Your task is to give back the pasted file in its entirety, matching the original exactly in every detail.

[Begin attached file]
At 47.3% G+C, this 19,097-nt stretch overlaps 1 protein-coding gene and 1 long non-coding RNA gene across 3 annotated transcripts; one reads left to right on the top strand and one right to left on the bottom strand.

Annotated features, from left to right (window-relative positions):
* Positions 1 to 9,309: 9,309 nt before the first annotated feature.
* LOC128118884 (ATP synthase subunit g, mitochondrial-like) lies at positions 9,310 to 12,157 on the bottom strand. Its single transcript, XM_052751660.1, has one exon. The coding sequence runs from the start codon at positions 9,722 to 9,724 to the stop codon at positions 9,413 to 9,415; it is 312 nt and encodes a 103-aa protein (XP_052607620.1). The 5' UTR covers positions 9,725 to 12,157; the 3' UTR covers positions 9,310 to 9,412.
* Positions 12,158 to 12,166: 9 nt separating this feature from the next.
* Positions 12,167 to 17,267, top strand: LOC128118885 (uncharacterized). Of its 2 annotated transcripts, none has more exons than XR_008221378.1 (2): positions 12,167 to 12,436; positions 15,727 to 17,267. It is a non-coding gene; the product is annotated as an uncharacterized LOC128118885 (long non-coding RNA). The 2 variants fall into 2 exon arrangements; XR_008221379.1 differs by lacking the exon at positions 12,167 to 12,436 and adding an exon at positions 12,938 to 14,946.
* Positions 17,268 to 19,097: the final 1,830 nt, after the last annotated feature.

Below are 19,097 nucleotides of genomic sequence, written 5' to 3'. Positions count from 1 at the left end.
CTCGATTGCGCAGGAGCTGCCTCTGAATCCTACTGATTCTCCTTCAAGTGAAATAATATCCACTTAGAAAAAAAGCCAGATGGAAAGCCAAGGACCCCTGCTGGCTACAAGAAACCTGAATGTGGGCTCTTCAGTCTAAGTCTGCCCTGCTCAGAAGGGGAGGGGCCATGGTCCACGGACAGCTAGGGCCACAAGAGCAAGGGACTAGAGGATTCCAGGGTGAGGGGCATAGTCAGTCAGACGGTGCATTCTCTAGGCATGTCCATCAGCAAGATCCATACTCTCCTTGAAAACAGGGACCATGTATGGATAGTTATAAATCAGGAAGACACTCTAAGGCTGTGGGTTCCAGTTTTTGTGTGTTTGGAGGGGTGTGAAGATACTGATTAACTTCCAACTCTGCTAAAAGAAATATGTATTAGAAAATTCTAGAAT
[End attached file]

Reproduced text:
At 47.3% G+C, this 19,097-nt stretch overlaps 1 protein-coding gene and 1 long non-coding RNA gene across 3 annotated transcripts; one reads left to right on the top strand and one right to left on the bottom strand.

Annotated features, from left to right (window-relative positions):
* Positions 1 to 9,309: 9,309 nt before the first annotated feature.
* LOC128118884 (ATP synthase subunit g, mitochondrial-like) lies at positions 9,310 to 12,157 on the bottom strand. Its single transcript, XM_052751660.1, has one exon. The coding sequence runs from the start codon at positions 9,722 to 9,724 to the stop codon at positions 9,413 to 9,415; it is 312 nt and encodes a 103-aa protein (XP_052607620.1). The 5' UTR covers positions 9,725 to 12,157; the 3' UTR covers positions 9,310 to 9,412.
* Positions 12,158 to 12,166: 9 nt separating this feature from the next.
* Positions 12,167 to 17,267, top strand: LOC128118885 (uncharacterized). Of its 2 annotated transcripts, none has more exons than XR_008221378.1 (2): positions 12,167 to 12,436; positions 15,727 to 17,267. It is a non-coding gene; the product is annotated as an uncharacterized LOC128118885 (long non-coding RNA). The 2 variants fall into 2 exon arrangements; XR_008221379.1 differs by lacking the exon at positions 12,167 to 12,436 and adding an exon at positions 12,938 to 14,946.
* Positions 17,268 to 19,097: the final 1,830 nt, after the last annotated feature.

Below are 19,097 nucleotides of genomic sequence, written 5' to 3'. Positions count from 1 at the left end.
CTCGATTGCGCAGGAGCTGCCTCTGAATCCTACTGATTCTCCTTCAAGTGAAATAATATCCACTTAGAAAAAAAGCCAGATGGAAAGCCAAGGACCCCTGCTGGCTACAAGAAACCTGAATGTGGGCTCTTCAGTCTAAGTCTGCCCTGCTCAGAAGGGGAGGGGCCATGGTCCACGGACAGCTAGGGCCACAAGAGCAAGGGACTAGAGGATTCCAGGGTGAGGGGCATAGTCAGTCAGACGGTGCATTCTCTAGGCATGTCCATCAGCAAGATCCATACTCTCCTTGAAAACAGGGACCATGTATGGATAGTTATAAATCAGGAAGACACTCTAAGGCTGTGGGTTCCAGTTTTTGTGTGTTTGGAGGGGTGTGAAGATACTGATTAACTTCCAACTCTGCTAAAAGAAATATGTATTAGAAAATTCTAGAAT